how many of the following are functions?

y= ±2x+7

y= √(5-x) (all under the rad)

y= 1/(x+62) - 2

y= -3^x + 41 (no parentheses around the -3 purposely)

i think they all are?

Printable View

- Sep 2nd 2013, 04:38 PMHell0simple function question
how many of the following are functions?

y= ±2x+7

y= √(5-x) (all under the rad)

y= 1/(x+62) - 2

y= -3^x + 41 (no parentheses around the -3 purposely)

i think they all are? - Sep 2nd 2013, 04:48 PMIdentityProblemRe: simple function question
The top equation doesn't look like a function. It has

*two*outputs for*one*input.

f(x) = y= ±2x+7

Example: f(2) = ±2(2)+7 = 11 and 3.

Graph it. It won't pass the vertical line test. A vertical line can pass through two points. - Sep 2nd 2013, 04:55 PMHell0Re: simple function question
- Sep 2nd 2013, 05:11 PMphys251Re: simple function question
Hell0,

1. What is the definition of a function?

2. What are some tests you can apply to check whether a relation is a function? - Sep 2nd 2013, 05:17 PMHell0Re: simple function question
- Sep 2nd 2013, 05:39 PMHell0Re: simple function question
ok so the first one is not. and the second one is not also. not sure about the bottom two

- Sep 2nd 2013, 05:52 PMIdentityProblemRe: simple function question
You can substitute in an arbitrary variable like

*a*into the equation**as the "input**."

This will lead to some**"output**."

**A function**can only have; otherwise, it is not a function.__one__unique output for every input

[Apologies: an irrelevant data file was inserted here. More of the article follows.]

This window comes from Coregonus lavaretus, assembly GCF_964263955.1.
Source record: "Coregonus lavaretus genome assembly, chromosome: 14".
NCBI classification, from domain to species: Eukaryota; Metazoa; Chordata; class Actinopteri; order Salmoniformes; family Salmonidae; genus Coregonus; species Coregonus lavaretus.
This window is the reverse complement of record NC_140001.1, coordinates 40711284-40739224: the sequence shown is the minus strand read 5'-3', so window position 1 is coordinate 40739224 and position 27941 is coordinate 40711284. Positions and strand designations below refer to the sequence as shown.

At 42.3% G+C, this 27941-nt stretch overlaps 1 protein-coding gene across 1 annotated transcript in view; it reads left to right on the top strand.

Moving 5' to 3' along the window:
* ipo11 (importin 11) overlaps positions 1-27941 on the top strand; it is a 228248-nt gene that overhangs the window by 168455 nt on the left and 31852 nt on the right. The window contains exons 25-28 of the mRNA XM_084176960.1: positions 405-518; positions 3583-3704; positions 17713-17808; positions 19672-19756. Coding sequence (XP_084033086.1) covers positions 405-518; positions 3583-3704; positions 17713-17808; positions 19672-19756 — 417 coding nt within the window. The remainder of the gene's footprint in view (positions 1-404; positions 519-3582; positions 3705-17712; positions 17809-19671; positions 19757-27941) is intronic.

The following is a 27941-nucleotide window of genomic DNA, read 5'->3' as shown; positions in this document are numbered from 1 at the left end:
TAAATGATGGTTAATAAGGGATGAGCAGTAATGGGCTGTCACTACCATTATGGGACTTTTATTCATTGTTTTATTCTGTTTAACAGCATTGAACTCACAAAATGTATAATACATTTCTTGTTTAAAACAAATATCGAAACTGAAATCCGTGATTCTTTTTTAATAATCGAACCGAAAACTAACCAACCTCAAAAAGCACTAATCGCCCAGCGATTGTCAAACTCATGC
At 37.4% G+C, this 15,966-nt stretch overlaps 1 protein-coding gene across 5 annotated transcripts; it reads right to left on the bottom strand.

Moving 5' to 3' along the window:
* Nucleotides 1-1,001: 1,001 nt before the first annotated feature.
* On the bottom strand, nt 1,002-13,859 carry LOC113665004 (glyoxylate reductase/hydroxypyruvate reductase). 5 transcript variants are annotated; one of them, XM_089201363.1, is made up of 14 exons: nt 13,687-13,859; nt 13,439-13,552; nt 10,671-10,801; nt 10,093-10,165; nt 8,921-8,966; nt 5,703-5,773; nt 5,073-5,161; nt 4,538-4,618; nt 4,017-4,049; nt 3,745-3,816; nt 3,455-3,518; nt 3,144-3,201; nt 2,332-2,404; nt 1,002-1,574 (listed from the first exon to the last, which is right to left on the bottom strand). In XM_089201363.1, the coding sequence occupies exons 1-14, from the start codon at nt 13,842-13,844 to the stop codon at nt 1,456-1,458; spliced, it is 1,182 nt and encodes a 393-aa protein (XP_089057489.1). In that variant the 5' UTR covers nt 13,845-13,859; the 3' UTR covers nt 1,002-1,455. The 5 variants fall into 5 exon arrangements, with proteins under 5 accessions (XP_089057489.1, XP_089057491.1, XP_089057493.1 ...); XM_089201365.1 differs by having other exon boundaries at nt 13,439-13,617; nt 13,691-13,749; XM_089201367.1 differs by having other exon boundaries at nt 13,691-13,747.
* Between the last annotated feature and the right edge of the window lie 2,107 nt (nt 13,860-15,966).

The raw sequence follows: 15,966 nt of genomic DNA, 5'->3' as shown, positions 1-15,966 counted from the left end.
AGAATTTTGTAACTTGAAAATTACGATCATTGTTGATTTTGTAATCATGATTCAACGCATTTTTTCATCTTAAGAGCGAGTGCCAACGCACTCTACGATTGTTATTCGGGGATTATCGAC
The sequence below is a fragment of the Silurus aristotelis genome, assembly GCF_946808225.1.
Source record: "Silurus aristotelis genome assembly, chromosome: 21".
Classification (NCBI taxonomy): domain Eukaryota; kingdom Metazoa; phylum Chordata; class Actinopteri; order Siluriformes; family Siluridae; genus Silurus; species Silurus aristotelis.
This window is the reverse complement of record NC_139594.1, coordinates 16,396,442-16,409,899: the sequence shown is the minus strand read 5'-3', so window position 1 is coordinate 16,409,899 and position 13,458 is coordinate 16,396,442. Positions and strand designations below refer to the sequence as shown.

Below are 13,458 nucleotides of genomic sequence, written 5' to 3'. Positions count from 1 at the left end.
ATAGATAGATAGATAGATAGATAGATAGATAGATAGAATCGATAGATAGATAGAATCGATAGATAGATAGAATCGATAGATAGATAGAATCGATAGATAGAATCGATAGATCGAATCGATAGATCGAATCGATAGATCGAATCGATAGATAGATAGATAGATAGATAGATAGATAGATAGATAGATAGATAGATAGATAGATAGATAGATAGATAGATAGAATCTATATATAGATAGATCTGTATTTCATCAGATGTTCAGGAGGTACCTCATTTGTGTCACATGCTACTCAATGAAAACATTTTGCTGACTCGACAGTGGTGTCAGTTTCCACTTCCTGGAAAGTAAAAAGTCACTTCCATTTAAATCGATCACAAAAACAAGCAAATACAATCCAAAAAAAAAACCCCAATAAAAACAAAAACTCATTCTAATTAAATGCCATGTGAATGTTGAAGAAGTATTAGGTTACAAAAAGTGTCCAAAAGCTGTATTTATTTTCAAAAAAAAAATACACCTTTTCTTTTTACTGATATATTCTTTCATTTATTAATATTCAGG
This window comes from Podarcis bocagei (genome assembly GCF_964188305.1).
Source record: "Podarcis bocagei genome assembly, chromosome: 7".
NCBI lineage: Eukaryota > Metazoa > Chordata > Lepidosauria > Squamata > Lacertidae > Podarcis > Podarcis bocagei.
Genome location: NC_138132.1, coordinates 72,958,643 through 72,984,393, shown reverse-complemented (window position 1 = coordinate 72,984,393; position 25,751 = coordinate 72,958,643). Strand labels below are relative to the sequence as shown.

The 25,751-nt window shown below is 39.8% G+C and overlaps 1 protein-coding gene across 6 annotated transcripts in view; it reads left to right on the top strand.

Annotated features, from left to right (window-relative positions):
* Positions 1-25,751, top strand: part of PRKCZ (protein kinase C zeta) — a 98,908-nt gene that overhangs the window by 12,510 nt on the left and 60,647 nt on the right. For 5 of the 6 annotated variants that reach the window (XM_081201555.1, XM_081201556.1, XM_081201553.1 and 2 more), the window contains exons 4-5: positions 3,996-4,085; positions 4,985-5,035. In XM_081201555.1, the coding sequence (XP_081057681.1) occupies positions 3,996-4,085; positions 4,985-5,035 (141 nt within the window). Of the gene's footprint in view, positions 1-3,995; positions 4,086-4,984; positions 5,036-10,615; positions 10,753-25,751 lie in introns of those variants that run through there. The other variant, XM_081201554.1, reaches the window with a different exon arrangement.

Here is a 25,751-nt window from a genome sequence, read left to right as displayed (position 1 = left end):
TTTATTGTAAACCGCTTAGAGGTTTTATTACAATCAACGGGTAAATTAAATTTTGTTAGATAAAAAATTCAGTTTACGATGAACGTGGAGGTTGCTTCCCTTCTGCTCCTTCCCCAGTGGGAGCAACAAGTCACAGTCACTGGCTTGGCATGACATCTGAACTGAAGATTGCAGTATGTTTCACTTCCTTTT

For example:

f(x) = y= ±2x+7

f(a) = ±2(a)+7 = -2a+7 and 2a+7. Those are*two*different outputs for that one input; hence, it is not a function.

For example:

f(x) = y= √(5-x)

f(a) = √(5-a) This leads to only one result; hence, it passes the test. This is a function. An input only gives one output.

-----

Another example:

x^{2}+ y^{2}= 1

Is that a function?

Algebraically, we can rewrite it by solving for y.

y^{2}= -x^{2}+ 1

±√(y^{2}) = ±√(-x^{2}+ 1)

y = ±√(-x^{2}+ 1)

This is not a function. The**±**tells us that there will be*two*outputs for a single input.

Again, you can put*a*in to make sure. y = ±√(-(a)^{2}+ 1) = +√(-(a)^{2}+ 1) and -√(-(a)^{2}+ 1) - Sep 2nd 2013, 05:58 PMHell0Re: simple function question
wow. and I got a 99 on the a2/trig regents last year. I'm embarrassed. I'll write back when I have an answer for the other two

- Sep 2nd 2013, 06:09 PMHell0Re: simple function question
1. no

2. yes

3. yes

4. yes

how did i do